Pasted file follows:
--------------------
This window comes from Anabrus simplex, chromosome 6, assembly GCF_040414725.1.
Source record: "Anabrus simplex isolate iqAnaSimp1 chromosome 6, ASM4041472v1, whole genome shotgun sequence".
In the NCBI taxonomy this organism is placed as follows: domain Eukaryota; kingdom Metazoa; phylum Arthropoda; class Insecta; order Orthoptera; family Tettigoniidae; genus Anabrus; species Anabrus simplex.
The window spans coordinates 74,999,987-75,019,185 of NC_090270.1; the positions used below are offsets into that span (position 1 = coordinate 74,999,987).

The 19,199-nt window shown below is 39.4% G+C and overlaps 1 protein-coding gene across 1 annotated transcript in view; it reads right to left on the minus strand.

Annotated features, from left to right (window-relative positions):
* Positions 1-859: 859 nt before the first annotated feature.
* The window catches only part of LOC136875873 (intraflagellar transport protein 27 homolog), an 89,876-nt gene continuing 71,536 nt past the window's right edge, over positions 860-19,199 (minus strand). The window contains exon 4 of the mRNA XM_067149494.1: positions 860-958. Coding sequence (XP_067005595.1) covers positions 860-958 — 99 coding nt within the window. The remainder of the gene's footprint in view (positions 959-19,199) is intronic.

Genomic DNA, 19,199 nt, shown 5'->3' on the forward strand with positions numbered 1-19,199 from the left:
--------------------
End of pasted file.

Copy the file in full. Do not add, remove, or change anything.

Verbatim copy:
This window comes from Anabrus simplex, chromosome 6, assembly GCF_040414725.1.
Source record: "Anabrus simplex isolate iqAnaSimp1 chromosome 6, ASM4041472v1, whole genome shotgun sequence".
In the NCBI taxonomy this organism is placed as follows: domain Eukaryota; kingdom Metazoa; phylum Arthropoda; class Insecta; order Orthoptera; family Tettigoniidae; genus Anabrus; species Anabrus simplex.
The window spans coordinates 74,999,987-75,019,185 of NC_090270.1; the positions used below are offsets into that span (position 1 = coordinate 74,999,987).

The 19,199-nt window shown below is 39.4% G+C and overlaps 1 protein-coding gene across 1 annotated transcript in view; it reads right to left on the minus strand.

Annotated features, from left to right (window-relative positions):
* Positions 1-859: 859 nt before the first annotated feature.
* The window catches only part of LOC136875873 (intraflagellar transport protein 27 homolog), an 89,876-nt gene continuing 71,536 nt past the window's right edge, over positions 860-19,199 (minus strand). The window contains exon 4 of the mRNA XM_067149494.1: positions 860-958. Coding sequence (XP_067005595.1) covers positions 860-958 — 99 coding nt within the window. The remainder of the gene's footprint in view (positions 959-19,199) is intronic.

Genomic DNA, 19,199 nt, shown 5'->3' on the forward strand with positions numbered 1-19,199 from the left: